POLITICS: Houses Divided

Major political parties need to bridge the trust deficit to make sure that the past did not repeat

Feb. 1, 2014, 5:45 p.m. Published in Magazine Issue: Vol: 07 No. -15 Jan. 31- 2014 (Magh 17, 2070)

Three years after it erupted into the global political stage with what later turned out to be harbinger of a mind-boggling Arab Spring, Tunisia has got a new constitution.  Even as upbeat mood prevailed across the tiny Arab nation over the "progressive statute",  one of its South Asian counterparts began a second search for what has so far proved the elusive law of the land.

Eight years after the tumultuous regime change all Nepal did was to elect a new constituent assembly to draw a new constitution. And it took another two months after the elections to kick start the constitution-making process.

The constituent assembly meeting has started with high hopes so has the session of the legislative parliament. But the hopes have at best been cautious.

The election of the Nepali Congress president Sushil Koirala as the leader of the parliamentary party as well in the newly constituted constituent assembly has cleared the way for him to don the mantle he had shunned thus far.

Barring the unforeseen, the leader of the largest party in the 601-member body is now certain to head a coalition government  that will seek to give the country its first republican constitution within a year as per the electoral promises of  the major parties.  

All major parties are however not coming together to form a consensus government as called by the president Ram  Baran Yadav.  As much was predictably clear  in the all-party meeting called by the Nepali Congress.

Following the declaration of the third and fourth largest parties of divergent political colours --  the republican UCPN-Maoist  and the "royalist" Rastriya Prajatantra Party-Nepal -- to sit in the opposition, the best Koirala can expect is to put in place a broader coalition.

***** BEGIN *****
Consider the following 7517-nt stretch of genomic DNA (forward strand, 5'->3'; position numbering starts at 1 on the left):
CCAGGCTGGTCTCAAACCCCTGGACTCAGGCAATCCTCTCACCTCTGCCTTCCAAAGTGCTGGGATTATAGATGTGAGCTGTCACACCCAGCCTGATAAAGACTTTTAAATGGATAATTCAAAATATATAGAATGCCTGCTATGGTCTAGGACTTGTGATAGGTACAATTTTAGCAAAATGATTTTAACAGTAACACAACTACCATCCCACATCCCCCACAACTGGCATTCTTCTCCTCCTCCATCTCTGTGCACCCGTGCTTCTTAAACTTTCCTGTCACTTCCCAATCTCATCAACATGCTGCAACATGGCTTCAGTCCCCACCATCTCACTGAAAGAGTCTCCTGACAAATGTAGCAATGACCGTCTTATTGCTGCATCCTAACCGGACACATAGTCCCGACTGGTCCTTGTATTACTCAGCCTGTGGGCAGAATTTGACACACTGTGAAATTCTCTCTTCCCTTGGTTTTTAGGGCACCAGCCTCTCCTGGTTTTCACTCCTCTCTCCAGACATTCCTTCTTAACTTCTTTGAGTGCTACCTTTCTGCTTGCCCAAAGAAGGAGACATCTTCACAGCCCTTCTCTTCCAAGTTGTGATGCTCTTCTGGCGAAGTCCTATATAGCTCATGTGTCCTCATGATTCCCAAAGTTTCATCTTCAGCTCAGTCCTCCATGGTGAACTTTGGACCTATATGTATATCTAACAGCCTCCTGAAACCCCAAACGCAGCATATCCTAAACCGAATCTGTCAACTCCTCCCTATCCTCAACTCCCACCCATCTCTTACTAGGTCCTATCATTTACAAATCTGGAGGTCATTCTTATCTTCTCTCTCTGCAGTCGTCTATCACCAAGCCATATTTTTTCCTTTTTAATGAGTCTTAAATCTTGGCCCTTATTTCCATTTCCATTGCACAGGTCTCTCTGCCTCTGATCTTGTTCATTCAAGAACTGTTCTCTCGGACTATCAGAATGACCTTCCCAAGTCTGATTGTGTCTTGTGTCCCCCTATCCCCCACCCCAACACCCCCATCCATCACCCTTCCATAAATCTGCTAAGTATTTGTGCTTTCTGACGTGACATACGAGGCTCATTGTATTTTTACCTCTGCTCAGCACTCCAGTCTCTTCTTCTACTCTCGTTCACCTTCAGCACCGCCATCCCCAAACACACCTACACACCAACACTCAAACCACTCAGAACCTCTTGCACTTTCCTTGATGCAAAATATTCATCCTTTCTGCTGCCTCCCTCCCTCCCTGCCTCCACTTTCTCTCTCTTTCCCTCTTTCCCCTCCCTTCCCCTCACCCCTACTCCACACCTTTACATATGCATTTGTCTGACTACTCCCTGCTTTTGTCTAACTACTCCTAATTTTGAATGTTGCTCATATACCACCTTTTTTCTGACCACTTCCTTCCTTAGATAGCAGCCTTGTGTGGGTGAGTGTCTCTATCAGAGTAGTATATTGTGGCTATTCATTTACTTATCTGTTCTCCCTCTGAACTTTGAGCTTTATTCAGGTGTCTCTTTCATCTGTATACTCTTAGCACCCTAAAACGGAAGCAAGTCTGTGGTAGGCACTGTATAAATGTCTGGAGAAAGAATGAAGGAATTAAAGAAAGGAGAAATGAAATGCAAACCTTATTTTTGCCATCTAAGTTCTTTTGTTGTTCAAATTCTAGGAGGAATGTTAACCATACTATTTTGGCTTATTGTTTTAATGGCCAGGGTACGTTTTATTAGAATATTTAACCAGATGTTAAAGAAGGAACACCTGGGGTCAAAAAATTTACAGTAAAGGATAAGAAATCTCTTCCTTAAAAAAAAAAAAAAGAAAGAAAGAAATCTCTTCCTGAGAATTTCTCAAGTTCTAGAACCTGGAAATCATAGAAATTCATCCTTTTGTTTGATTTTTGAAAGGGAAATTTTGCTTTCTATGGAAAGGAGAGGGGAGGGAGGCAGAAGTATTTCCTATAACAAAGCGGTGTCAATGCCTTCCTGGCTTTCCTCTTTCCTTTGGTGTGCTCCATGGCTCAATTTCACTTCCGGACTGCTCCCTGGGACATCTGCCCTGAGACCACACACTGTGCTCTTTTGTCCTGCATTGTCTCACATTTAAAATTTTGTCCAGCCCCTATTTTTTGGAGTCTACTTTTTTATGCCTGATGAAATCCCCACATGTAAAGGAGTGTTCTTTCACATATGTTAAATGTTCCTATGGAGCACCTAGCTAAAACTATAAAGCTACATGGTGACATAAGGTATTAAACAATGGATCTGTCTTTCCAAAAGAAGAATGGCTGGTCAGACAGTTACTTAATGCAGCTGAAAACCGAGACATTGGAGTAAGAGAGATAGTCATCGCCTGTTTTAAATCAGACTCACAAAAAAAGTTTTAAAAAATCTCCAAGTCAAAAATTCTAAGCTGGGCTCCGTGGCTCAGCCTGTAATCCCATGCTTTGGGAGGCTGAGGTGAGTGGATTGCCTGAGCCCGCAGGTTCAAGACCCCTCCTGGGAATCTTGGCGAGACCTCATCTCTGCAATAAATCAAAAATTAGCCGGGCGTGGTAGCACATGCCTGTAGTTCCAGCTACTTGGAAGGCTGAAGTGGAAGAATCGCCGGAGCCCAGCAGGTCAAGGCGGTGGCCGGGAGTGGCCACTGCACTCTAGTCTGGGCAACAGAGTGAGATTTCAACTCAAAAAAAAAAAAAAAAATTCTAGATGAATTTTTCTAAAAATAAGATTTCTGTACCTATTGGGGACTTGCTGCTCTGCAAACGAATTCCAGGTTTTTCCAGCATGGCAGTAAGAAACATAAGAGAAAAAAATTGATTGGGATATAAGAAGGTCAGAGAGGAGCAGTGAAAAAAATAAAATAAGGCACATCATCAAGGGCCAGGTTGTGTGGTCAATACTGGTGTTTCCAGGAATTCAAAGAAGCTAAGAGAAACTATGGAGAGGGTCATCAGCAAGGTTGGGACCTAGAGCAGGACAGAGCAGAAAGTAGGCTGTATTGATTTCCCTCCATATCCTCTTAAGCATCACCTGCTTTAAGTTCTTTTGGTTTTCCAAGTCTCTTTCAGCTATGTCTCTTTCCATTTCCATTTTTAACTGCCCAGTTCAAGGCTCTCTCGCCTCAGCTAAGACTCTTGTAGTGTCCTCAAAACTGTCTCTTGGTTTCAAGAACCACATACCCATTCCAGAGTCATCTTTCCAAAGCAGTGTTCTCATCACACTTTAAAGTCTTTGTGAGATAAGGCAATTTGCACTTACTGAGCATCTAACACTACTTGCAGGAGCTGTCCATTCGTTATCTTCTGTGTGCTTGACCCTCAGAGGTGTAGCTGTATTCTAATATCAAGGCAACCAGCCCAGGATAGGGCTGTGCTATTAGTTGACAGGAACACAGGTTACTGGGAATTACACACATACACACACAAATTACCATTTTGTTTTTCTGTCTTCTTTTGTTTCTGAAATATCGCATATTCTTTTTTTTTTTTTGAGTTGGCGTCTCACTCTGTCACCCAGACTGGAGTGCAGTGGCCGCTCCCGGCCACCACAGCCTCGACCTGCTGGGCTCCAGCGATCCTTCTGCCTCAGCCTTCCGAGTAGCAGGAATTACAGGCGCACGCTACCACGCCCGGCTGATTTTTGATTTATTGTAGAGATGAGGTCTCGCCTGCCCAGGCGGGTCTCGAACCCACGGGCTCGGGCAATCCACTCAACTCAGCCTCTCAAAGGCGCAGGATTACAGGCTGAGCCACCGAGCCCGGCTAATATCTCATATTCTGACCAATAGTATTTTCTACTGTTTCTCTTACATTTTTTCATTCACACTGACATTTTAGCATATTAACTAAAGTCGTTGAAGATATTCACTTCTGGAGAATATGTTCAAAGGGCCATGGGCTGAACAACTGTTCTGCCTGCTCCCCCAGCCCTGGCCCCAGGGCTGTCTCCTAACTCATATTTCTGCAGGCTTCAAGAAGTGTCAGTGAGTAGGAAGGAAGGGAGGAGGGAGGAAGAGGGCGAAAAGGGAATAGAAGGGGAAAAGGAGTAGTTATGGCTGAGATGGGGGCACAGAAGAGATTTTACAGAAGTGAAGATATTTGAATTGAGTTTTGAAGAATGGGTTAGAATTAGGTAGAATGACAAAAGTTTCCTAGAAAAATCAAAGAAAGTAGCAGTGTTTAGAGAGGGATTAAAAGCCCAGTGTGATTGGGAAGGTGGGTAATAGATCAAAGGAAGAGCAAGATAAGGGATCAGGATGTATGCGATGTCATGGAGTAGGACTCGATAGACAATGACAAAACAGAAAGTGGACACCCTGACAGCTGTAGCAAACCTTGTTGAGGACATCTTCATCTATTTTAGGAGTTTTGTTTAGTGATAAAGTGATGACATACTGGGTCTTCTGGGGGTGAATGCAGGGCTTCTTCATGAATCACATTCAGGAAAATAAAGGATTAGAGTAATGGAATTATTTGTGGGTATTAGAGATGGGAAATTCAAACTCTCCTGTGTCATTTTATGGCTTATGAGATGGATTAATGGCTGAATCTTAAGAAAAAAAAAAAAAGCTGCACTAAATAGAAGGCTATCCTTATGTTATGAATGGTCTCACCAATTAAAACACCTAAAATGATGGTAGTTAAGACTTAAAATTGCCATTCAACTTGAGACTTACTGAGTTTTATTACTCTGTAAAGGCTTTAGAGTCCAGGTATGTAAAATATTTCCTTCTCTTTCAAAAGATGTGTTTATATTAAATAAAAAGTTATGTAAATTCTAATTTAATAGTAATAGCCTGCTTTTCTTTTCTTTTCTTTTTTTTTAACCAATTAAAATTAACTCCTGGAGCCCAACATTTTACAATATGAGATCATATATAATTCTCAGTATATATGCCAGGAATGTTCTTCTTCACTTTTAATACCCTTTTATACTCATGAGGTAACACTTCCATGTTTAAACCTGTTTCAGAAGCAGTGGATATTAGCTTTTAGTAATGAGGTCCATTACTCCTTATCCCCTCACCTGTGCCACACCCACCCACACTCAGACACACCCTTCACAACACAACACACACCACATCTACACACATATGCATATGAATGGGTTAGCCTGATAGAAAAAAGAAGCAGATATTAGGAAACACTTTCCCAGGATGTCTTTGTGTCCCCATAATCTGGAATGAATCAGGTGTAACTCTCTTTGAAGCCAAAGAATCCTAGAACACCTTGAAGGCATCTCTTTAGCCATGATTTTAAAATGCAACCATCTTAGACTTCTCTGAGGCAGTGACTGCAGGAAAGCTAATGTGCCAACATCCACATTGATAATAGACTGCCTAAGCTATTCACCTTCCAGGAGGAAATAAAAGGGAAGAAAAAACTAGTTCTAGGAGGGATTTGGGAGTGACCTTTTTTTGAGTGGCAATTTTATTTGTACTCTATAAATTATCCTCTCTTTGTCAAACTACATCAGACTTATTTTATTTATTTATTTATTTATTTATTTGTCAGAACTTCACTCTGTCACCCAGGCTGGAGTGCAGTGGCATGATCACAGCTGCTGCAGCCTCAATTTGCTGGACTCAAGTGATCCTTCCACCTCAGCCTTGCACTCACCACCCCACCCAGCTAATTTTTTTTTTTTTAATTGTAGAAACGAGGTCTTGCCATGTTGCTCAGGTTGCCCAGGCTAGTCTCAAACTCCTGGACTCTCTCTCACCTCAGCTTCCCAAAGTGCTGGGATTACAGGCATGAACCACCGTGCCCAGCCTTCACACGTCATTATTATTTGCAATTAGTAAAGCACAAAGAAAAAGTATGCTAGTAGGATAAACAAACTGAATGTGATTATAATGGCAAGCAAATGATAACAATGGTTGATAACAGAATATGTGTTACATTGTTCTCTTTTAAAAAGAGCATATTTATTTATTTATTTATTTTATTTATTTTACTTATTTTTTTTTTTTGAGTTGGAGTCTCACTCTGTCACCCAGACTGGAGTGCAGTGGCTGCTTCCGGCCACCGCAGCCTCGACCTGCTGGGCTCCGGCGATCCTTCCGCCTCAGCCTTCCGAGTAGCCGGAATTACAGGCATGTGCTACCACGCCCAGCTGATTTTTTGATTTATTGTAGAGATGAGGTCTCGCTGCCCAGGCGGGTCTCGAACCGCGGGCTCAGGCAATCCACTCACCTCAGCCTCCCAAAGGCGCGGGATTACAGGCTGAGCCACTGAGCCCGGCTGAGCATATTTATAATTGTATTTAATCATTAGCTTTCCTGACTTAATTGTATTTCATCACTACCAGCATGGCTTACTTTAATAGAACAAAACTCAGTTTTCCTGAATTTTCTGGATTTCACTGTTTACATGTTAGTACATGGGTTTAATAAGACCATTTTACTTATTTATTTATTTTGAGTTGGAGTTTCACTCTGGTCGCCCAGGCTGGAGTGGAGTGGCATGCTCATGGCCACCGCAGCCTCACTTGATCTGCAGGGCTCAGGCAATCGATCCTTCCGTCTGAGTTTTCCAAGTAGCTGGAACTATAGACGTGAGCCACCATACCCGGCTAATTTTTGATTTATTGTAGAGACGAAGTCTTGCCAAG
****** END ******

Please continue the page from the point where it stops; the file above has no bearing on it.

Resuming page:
Whether this coalition can deliver the long-awaited constitution within a year is something not many are sure of. 

The reason: the  intra-party and inter-party trust deficit. The trust deficit is so deep that it could disrupt the normal political process anytime.

It is pronounced more in sharing the pie of power than in what is to be incorporated in the new constitution.

The tell-tale sign did appear soon after the election results of the CA began to pour  in. It was capped by the drama seen during the election of the Nepali Congress parliamentary party.

If the second largest party, the UML,  jumped into hard political bargaining with one eye on the chair of the president and another on plum portfolios in the future coalition to be led by Koirala, the latter faces no less challenge from the man he narrowly defeated in the elections of the parliamentary party -- Sher Bahadur Deuba. Yes, the UML does not seem in a mood to relent.  If it keeps unrelenting, the NC could find it too tough to run the government which the Maoists would like to cash in on.

Koirala faces no less challenge from within. Having commanded the support of nearly half of the parliamentary party members,  Deuba showed his intent by refusing to instantly congratulate his rival. He did it on phone a few hours later was enough to show his dissent  over what he sees as "a conspiratorial defeat".

Grapevine has it that Deuba has begun the countdown of the government even before it  has been formed.

Deep internal divisions mar the UML and the Maoists as well. The UML is a divided house with the incumbent chairman Jhalnath Khanal and the two chairman-aspirants in the upcoming general convention, Madhav Kumar Nepal and K.P.Oli, jostling for a position of power and convenience at the cost of each other.

As for the Maoist party, it has just survived a major internal disaster after a disaster at the national hustings. Pushpa Kamal Dahal and Baburam Bhattarai may have patched up for now, but they will surely be looking for an opportune time to strike against each other. 

This will most likely affect the process of making and breaking the government.

The internal wrangling thus has the making of a perfect spoiler as the country begins the process of delivering the constitution under the second constituent  assembly. Nepal is the only country in the world to hold elections twice for the CA. If the major parties failed to bridge the inter-party and intra-party deficit especially over sharing the power,  the country could well be on the road to yet another record.

Abijit Sharma

Abijit Sharma

SHARMA is Associate Editor of New Spotlight News Magazine.

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